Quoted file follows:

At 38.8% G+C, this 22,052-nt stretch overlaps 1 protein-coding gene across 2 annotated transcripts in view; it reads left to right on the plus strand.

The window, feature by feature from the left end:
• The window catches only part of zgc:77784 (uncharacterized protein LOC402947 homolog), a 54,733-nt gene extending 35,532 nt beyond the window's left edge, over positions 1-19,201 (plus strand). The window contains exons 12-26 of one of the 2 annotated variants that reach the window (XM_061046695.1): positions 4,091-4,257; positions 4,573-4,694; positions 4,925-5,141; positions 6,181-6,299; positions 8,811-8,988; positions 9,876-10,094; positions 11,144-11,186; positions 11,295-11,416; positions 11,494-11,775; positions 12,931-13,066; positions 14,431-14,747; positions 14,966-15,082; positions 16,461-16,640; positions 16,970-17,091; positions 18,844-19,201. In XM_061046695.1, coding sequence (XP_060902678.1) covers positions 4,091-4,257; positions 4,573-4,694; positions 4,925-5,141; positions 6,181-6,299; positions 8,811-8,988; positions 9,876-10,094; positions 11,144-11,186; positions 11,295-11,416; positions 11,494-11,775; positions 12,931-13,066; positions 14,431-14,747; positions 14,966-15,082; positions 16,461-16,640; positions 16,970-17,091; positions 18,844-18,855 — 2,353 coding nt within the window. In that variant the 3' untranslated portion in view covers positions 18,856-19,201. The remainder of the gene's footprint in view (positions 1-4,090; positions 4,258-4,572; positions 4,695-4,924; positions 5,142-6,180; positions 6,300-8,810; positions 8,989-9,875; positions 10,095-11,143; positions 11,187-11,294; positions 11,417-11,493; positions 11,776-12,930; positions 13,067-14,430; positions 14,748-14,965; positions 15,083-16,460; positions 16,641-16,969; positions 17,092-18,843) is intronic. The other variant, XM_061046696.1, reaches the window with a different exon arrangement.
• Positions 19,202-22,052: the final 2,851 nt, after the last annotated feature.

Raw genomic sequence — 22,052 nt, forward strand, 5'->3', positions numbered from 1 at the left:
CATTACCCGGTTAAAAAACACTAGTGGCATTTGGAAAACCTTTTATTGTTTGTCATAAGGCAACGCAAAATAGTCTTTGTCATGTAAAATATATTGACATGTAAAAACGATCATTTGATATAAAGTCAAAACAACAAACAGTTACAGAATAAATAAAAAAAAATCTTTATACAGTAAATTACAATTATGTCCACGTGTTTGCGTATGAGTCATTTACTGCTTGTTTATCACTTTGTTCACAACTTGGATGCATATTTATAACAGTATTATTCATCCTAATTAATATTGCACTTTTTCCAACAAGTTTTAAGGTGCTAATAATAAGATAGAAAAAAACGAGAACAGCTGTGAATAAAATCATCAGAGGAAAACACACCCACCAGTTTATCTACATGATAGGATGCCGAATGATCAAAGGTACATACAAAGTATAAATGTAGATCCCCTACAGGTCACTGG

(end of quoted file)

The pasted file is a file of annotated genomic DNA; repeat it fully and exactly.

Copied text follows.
At 38.8% G+C, this 22,052-nt stretch overlaps 1 protein-coding gene across 2 annotated transcripts in view; it reads left to right on the plus strand.

The window, feature by feature from the left end:
• The window catches only part of zgc:77784 (uncharacterized protein LOC402947 homolog), a 54,733-nt gene extending 35,532 nt beyond the window's left edge, over positions 1-19,201 (plus strand). The window contains exons 12-26 of one of the 2 annotated variants that reach the window (XM_061046695.1): positions 4,091-4,257; positions 4,573-4,694; positions 4,925-5,141; positions 6,181-6,299; positions 8,811-8,988; positions 9,876-10,094; positions 11,144-11,186; positions 11,295-11,416; positions 11,494-11,775; positions 12,931-13,066; positions 14,431-14,747; positions 14,966-15,082; positions 16,461-16,640; positions 16,970-17,091; positions 18,844-19,201. In XM_061046695.1, coding sequence (XP_060902678.1) covers positions 4,091-4,257; positions 4,573-4,694; positions 4,925-5,141; positions 6,181-6,299; positions 8,811-8,988; positions 9,876-10,094; positions 11,144-11,186; positions 11,295-11,416; positions 11,494-11,775; positions 12,931-13,066; positions 14,431-14,747; positions 14,966-15,082; positions 16,461-16,640; positions 16,970-17,091; positions 18,844-18,855 — 2,353 coding nt within the window. In that variant the 3' untranslated portion in view covers positions 18,856-19,201. The remainder of the gene's footprint in view (positions 1-4,090; positions 4,258-4,572; positions 4,695-4,924; positions 5,142-6,180; positions 6,300-8,810; positions 8,989-9,875; positions 10,095-11,143; positions 11,187-11,294; positions 11,417-11,493; positions 11,776-12,930; positions 13,067-14,430; positions 14,748-14,965; positions 15,083-16,460; positions 16,641-16,969; positions 17,092-18,843) is intronic. The other variant, XM_061046696.1, reaches the window with a different exon arrangement.
• Positions 19,202-22,052: the final 2,851 nt, after the last annotated feature.

Raw genomic sequence — 22,052 nt, forward strand, 5'->3', positions numbered from 1 at the left:
CATTACCCGGTTAAAAAACACTAGTGGCATTTGGAAAACCTTTTATTGTTTGTCATAAGGCAACGCAAAATAGTCTTTGTCATGTAAAATATATTGACATGTAAAAACGATCATTTGATATAAAGTCAAAACAACAAACAGTTACAGAATAAATAAAAAAAAATCTTTATACAGTAAATTACAATTATGTCCACGTGTTTGCGTATGAGTCATTTACTGCTTGTTTATCACTTTGTTCACAACTTGGATGCATATTTATAACAGTATTATTCATCCTAATTAATATTGCACTTTTTCCAACAAGTTTTAAGGTGCTAATAATAAGATAGAAAAAAACGAGAACAGCTGTGAATAAAATCATCAGAGGAAAACACACCCACCAGTTTATCTACATGATAGGATGCCGAATGATCAAAGGTACATACAAAGTATAAATGTAGATCCCCTACAGGTCACTGG